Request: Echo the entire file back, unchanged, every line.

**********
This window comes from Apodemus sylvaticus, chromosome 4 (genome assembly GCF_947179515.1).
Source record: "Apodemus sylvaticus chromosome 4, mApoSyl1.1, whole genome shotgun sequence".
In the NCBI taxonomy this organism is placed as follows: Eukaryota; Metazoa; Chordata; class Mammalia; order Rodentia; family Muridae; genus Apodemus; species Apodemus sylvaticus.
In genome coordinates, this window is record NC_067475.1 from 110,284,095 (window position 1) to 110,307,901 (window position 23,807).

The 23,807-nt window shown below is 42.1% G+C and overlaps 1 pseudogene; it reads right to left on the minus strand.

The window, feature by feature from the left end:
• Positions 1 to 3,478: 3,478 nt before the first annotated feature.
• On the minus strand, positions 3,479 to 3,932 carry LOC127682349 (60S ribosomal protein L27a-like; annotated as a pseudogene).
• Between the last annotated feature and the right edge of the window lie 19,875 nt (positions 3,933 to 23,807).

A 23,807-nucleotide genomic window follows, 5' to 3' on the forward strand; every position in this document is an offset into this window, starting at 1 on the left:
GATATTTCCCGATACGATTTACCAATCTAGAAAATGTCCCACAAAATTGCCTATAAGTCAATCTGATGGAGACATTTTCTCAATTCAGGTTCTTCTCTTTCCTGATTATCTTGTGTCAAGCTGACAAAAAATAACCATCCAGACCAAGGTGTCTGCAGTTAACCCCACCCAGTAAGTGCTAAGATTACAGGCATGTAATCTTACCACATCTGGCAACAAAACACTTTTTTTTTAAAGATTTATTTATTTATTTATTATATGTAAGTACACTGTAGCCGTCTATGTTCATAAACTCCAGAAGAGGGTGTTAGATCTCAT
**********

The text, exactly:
This window comes from Apodemus sylvaticus, chromosome 4 (genome assembly GCF_947179515.1).
Source record: "Apodemus sylvaticus chromosome 4, mApoSyl1.1, whole genome shotgun sequence".
In the NCBI taxonomy this organism is placed as follows: Eukaryota; Metazoa; Chordata; class Mammalia; order Rodentia; family Muridae; genus Apodemus; species Apodemus sylvaticus.
In genome coordinates, this window is record NC_067475.1 from 110,284,095 (window position 1) to 110,307,901 (window position 23,807).

The 23,807-nt window shown below is 42.1% G+C and overlaps 1 pseudogene; it reads right to left on the minus strand.

The window, feature by feature from the left end:
• Positions 1 to 3,478: 3,478 nt before the first annotated feature.
• On the minus strand, positions 3,479 to 3,932 carry LOC127682349 (60S ribosomal protein L27a-like; annotated as a pseudogene).
• Between the last annotated feature and the right edge of the window lie 19,875 nt (positions 3,933 to 23,807).

A 23,807-nucleotide genomic window follows, 5' to 3' on the forward strand; every position in this document is an offset into this window, starting at 1 on the left:
GATATTTCCCGATACGATTTACCAATCTAGAAAATGTCCCACAAAATTGCCTATAAGTCAATCTGATGGAGACATTTTCTCAATTCAGGTTCTTCTCTTTCCTGATTATCTTGTGTCAAGCTGACAAAAAATAACCATCCAGACCAAGGTGTCTGCAGTTAACCCCACCCAGTAAGTGCTAAGATTACAGGCATGTAATCTTACCACATCTGGCAACAAAACACTTTTTTTTTAAAGATTTATTTATTTATTTATTATATGTAAGTACACTGTAGCCGTCTATGTTCATAAACTCCAGAAGAGGGTGTTAGATCTCAT